A stroke occurs when a vessel in the brain is blocked or when bleeding occurs in the brain.  It is a true medical emergency and help should be sought immediately if a stroke is suspected.

But how can you identify a stroke? Remember these three letters: STR

The Smiling Test

Ask the affected individual to smile.  If the smile is crooked or one corner of the mouth doesn’t move as much as the other, this should be considered a positive sign that a stroke has occurred.   You should immediately call 911 for an ambulance.

The Talking Test

Ask the person to speak a simple sentence.  If they seem confused, slur their words, or are unable to speak the sentence clearly, they could be having a stroke.  Again, call 911 immediately.

The (Arm) Raising Test

Have the person raise both arms.  If one arm is slower then another or the individual cannot bring their arms level, call an ambulance.

Time is critical in evaluating a stroke.  Many times, a stroke can be reversed or the effects lessened if the person starts treatment before three hours has passed.  This means that the stroke must be identified, the patient must be taken to the hospital, and medicine must be given in this time frame.  The sooner the medicine is started, the better for the patient.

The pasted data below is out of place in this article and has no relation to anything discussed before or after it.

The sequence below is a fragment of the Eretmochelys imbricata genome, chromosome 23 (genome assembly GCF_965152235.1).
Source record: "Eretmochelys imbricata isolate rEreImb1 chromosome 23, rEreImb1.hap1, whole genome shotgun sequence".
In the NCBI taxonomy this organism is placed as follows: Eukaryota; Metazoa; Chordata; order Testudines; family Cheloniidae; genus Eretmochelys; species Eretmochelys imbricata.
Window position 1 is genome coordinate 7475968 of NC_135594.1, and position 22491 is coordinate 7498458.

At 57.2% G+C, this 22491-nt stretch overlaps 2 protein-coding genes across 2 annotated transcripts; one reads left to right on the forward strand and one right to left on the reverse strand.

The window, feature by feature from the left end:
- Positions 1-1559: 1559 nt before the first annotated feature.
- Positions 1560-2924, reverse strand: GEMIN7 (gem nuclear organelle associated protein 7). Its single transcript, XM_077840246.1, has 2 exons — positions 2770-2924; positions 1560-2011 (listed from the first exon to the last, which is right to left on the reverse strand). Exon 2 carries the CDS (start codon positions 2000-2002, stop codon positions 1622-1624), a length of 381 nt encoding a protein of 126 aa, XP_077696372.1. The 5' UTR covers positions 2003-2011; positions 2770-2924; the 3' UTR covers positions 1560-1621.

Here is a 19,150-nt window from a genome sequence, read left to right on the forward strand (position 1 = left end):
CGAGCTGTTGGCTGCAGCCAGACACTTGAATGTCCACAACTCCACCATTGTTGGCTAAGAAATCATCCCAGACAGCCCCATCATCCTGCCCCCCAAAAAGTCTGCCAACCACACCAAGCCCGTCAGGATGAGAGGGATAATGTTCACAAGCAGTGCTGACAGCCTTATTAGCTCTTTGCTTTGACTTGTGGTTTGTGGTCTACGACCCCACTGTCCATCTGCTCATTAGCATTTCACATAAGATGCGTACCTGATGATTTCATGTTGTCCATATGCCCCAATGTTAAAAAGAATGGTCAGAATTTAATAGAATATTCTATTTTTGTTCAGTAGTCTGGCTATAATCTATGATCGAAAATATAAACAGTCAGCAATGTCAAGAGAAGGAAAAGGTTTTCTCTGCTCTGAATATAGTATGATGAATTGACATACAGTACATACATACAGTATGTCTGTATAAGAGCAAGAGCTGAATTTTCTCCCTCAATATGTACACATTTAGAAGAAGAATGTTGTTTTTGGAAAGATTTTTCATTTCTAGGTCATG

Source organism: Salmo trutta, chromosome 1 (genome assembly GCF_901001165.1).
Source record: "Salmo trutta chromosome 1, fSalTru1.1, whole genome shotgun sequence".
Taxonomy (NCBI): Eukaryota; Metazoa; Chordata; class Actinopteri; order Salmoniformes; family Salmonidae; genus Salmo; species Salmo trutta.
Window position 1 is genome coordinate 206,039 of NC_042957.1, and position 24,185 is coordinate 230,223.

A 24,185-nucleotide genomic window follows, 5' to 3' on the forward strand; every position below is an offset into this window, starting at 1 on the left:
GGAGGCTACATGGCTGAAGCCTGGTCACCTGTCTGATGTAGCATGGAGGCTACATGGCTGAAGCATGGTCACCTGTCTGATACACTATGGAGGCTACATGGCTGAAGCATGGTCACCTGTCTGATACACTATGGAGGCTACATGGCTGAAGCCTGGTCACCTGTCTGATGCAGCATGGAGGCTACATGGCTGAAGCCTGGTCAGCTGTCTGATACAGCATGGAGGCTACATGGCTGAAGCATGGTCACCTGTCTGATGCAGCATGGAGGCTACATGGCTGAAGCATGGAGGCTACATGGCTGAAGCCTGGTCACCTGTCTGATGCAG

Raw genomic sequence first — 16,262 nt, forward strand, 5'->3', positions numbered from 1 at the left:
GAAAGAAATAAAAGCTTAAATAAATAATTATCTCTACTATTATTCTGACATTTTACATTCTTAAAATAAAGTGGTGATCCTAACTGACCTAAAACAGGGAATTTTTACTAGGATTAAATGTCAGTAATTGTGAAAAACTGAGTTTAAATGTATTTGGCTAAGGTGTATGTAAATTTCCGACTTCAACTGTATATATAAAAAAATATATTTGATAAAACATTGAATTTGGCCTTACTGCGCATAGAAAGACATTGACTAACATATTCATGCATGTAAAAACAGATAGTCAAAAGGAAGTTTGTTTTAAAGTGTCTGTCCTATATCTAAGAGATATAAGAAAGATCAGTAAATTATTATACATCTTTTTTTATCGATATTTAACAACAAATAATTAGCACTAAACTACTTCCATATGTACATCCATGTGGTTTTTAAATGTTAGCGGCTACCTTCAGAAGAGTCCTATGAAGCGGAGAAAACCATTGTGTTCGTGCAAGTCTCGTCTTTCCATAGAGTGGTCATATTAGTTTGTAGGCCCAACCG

Strokes can be debilitating if not deadly.  Facial droop, slurred speech, and paralysis are all signs of a stroke and can be permanent if care is not received quickly.  Because lay people often miss strokes, only two percent of patients reach the emergency room in time for medication to reverse it.

Sometimes, symptoms can disappear after the initial onset.  This can happen in a Transient Ischemic Attack (TIA), a type of mini stroke that can be a sign of major medical problems.  Because of this, the person still needs to be evaluated in an emergency room.  Even disappearing stroke symptoms must be taken seriously.

Women can present with different signs of a TIA then men.  Women who experience confusion, lightheadedness, dizziness, or headaches could be experiencing a mini stroke.  Though many women do not wish to see a doctor after these symptoms have passed, it is important for them to be evaluated to prevent a full stroke from occurring.

Learning to recognize the signs of a stroke or transient ischemic attack could save the life of someone you love.

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